Over the next three months, his diaries record that he “mortised rails for the wagon bed and went to the blacksmith shop for his wagon. Went to town to get a brake put on the wagon, finished the wagon bed, painted it, made a front seat, washed the running gear and painted that.” While he was painting, he did the kitchen chairs, two doors, a cupboard, and a flour box. “Made a bee box too.”
Finally, in July and August he put up a frame for his “wagon shade [sic],” and finished the shed.
He got it all finished just in time. Once the peach harvest started that year, he worked 41 days straight, except Sundays. He picked and cut the peaches to dry them. The peaches were dried on the barn roof. They were gathered, sacked and shipped. He also pared peaches for canning.
According to his accounts for that year, during one month he shipped 1,095 pounds of fruit to San Francisco. In addition, he sold $ 27.75 worth straight from the orchard, with peaches costing 50 cents a bucket.
Obviously, he was not able to do all this work by himself, but mentioned hiring and firing workers throughout the years. In 1874, he lists a new source of help in his vineyards: Chinese workers. (Unfortunately, the diaries for 1872 and 1873 are missing.)
Once work on the railroads had ended, Chinese workers sought employment as houseboys or in the newly flourishing orchard industry. Many of them were young men who came from small villages in Canton. They often brought extensive knowledge of fruit cultivation to their new jobs. The 1870 census figures showed a total of 441 Chinese in Solano County, many of them working as farm laborers in Suisun Valley and Vaca Valley.
In Creighton’s creative way of spelling, “China” turned into “Chiney” and so they became “Chineymen” in his entries. For years, they were a constant source of help; in his later years, they even ran his orchards.
During the early 1870s, another project kept David Creighton well-occupied. He was experimenting with a new gate model, which he hoped to patent. In March and April of 1871, he worked six days on the model, before taking it to patent agents in San Francisco.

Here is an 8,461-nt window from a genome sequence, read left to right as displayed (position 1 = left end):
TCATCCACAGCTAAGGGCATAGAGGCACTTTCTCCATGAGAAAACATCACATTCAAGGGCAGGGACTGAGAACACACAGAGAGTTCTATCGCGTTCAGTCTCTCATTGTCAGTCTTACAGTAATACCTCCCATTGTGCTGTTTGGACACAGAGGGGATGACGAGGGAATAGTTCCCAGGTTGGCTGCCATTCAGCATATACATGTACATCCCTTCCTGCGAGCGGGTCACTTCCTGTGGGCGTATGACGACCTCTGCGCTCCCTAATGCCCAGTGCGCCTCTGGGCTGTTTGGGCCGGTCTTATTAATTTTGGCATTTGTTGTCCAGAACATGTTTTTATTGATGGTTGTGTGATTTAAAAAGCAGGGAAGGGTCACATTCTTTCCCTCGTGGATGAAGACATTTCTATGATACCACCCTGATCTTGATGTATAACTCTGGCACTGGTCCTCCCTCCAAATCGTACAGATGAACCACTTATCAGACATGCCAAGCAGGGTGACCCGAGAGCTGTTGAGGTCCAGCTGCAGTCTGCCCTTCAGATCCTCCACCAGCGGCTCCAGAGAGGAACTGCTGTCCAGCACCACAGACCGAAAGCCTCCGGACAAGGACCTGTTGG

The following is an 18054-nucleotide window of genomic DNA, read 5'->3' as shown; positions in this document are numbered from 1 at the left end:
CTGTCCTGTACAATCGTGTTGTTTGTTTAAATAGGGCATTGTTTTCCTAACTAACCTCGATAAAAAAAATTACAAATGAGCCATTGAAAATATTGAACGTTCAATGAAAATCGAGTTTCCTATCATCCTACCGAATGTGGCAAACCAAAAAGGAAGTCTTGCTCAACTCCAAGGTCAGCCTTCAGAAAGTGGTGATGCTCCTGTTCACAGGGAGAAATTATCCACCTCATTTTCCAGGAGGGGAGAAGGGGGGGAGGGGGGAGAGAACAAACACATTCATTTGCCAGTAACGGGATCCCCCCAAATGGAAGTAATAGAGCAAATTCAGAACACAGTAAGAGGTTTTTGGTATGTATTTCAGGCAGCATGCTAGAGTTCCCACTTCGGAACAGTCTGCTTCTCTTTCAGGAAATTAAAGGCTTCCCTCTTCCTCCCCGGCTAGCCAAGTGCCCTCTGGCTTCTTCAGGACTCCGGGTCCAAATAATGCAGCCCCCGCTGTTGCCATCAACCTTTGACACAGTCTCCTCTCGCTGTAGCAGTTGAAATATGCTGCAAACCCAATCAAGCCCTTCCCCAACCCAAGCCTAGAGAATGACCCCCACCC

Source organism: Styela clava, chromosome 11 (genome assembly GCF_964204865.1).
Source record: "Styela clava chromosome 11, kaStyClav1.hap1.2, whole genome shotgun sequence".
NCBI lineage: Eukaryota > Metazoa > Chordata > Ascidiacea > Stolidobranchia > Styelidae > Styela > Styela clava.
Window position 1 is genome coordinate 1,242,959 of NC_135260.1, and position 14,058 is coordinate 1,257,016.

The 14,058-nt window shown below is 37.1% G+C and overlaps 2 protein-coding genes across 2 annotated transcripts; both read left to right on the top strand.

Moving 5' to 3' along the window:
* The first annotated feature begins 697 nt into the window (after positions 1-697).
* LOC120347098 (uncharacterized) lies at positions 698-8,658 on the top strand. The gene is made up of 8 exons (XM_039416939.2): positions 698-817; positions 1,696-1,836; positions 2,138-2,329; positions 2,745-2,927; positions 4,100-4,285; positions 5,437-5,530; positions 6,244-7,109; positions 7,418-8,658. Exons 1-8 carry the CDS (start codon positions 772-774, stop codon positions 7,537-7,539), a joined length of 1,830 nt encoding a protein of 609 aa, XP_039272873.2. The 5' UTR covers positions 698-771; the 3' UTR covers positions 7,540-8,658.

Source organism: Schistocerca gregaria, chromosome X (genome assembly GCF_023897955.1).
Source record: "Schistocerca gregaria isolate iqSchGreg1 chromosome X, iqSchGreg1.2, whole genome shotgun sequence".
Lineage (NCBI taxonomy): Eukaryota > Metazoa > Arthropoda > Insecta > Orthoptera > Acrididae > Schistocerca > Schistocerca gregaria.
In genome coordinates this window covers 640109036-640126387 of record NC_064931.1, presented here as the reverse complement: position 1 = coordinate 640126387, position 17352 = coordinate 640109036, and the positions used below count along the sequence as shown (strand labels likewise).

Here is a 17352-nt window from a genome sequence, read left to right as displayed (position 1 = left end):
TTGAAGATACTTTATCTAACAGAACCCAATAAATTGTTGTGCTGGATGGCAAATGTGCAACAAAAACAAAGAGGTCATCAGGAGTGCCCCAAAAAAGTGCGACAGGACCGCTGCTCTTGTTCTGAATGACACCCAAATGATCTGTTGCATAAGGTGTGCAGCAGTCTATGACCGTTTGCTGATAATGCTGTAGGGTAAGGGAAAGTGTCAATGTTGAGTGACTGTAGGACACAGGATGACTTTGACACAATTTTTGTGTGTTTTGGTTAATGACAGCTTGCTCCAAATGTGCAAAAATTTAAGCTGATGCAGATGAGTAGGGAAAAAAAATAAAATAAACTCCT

Work on the model continued throughout the summer, despite all his other chores. Sometime in September he finally “Finished and varnished the gate model and made another box for it. Took the gate model to S.F.” A note in the back of this diary reads: “Patent granted for self-opening gate by the Carriage wheel July 7th (probably 1872).”
He continued to work on the gate model, such as in May of 1874, when he spent about 20 days on his “new gate,” which included drawing a pattern, and even going into Vacaville to the blacksmith shop twice in one day.
Well-known botanist Willis Linn Jepson, son of early pioneers, who was born in 1867 on the family’s Little Oak Ranch (situated east of today’s Peabody Road and south of Alamo Road) recollected Vacaville in the early 1870’s, before the economic heyday of the fruit industry, giving us a vivid impression of the small, but growing town.
“The village was a quiet place - a truly country village. Sounds there were the most distinctive the clang of the anvil in the blacksmith shops. The most distinctive, the most picturesque was Cernon’s, Hugh Cernon, the smith, a huge place, tremendous, cavernous, with great recesses and nooks, and a wagon shop on one side where wagons were built ...
“A characteristic feature was the hitching rack. Here farmers tied their teams for the time they did business in the village. The earth became excavated near the posts; the stamping of the shod feet cut the earth into fine dust blown away by the wind under the years. Men also came into the village to loaf and drink at the saloons, leaving their patient horses without food or water tied to the hitching rack until far into the night - their owners gambling and drinking ...”
As a teetotaler, David Creighton likely did not approve of the latter.
I’ll continue my story of David and Jane Creighton’s life in early Vacaville in my next column.